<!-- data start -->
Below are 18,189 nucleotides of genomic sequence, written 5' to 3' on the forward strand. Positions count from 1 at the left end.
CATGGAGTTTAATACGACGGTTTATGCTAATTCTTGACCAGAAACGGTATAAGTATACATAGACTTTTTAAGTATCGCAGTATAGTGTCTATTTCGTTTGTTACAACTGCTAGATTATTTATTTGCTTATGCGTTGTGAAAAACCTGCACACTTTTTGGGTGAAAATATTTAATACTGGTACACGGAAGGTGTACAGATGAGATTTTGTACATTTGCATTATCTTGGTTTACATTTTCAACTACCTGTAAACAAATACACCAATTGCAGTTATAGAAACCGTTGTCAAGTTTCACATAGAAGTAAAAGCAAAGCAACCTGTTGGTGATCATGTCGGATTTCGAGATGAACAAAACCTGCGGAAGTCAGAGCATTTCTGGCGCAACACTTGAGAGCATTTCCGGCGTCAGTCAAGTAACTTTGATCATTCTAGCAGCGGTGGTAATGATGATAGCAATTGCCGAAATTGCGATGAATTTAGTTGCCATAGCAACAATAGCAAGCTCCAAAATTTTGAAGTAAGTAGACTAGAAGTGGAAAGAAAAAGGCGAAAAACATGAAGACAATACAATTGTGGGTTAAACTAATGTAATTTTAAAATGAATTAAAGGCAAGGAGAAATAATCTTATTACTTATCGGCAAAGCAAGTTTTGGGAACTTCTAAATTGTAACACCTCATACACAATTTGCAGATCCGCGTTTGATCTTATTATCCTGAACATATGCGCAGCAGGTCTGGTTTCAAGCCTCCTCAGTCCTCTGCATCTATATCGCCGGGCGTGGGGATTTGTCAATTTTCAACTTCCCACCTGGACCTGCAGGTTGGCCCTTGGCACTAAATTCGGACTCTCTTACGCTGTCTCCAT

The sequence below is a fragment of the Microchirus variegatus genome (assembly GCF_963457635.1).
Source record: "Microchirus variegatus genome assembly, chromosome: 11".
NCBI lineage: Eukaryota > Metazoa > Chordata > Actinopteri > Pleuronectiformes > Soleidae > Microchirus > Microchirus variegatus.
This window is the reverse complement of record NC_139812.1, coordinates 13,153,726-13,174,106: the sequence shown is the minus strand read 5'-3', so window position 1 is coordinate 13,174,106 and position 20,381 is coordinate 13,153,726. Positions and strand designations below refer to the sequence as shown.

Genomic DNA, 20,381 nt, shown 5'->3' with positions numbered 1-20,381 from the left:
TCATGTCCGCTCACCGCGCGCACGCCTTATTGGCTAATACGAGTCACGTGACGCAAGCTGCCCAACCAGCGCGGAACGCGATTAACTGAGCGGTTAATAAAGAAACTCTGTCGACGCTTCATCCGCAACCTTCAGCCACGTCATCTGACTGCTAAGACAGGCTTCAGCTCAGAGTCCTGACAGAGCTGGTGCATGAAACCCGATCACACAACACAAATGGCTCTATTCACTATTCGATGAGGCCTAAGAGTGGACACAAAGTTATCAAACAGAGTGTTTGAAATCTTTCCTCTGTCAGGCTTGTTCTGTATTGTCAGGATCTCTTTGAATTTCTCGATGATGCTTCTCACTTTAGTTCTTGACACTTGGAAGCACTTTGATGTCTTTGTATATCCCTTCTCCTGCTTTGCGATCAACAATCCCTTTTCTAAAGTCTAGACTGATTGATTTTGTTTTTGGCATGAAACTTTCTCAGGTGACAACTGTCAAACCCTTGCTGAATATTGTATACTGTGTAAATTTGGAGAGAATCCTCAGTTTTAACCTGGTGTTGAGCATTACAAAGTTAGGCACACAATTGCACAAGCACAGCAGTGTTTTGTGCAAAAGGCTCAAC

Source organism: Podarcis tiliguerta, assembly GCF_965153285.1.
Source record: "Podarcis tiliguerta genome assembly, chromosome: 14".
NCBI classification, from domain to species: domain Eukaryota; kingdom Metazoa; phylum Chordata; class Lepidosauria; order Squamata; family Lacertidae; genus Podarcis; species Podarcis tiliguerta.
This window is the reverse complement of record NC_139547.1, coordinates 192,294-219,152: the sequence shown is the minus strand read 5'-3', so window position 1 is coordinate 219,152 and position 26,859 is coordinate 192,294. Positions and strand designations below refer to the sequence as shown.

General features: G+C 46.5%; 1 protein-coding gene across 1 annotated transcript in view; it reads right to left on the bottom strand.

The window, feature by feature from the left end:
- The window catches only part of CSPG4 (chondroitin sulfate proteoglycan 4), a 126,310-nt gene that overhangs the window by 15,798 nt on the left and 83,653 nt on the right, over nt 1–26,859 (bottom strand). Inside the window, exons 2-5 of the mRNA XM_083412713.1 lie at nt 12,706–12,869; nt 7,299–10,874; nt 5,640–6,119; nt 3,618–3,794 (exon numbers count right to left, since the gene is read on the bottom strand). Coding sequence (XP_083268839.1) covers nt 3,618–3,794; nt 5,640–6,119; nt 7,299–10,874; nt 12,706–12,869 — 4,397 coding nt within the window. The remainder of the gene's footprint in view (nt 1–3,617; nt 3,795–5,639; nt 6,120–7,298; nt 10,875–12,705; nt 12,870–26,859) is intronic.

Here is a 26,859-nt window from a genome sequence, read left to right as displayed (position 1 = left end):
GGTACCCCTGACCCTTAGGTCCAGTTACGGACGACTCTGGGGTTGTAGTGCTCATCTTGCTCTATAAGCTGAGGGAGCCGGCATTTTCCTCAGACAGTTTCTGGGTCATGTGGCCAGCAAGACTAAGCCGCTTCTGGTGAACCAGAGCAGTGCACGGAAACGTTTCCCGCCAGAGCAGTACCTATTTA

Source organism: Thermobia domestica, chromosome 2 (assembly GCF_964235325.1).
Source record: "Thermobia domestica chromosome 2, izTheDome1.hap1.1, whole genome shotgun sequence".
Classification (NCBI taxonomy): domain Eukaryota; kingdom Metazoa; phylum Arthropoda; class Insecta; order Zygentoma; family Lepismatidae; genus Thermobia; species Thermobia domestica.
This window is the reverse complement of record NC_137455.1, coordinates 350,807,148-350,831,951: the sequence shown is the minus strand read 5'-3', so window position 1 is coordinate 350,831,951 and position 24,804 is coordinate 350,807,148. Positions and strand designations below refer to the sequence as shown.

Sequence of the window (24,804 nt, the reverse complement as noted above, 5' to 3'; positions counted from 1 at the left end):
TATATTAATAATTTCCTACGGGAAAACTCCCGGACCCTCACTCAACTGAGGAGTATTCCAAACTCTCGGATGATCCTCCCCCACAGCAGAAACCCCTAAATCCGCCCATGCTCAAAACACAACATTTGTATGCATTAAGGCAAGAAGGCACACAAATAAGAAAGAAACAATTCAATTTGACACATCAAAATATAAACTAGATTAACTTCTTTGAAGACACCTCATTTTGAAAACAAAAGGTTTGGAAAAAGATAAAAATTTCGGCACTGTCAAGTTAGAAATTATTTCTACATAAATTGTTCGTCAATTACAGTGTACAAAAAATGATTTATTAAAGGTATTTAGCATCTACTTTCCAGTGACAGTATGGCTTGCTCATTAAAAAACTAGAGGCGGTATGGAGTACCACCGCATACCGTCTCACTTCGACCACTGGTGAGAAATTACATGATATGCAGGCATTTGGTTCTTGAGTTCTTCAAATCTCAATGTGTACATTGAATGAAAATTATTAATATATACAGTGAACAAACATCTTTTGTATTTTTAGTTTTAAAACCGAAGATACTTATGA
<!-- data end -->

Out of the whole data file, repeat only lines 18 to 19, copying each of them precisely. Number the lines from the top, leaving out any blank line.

Source organism: Thermobia domestica, chromosome 2 (assembly GCF_964235325.1).
Source record: "Thermobia domestica chromosome 2, izTheDome1.hap1.1, whole genome shotgun sequence".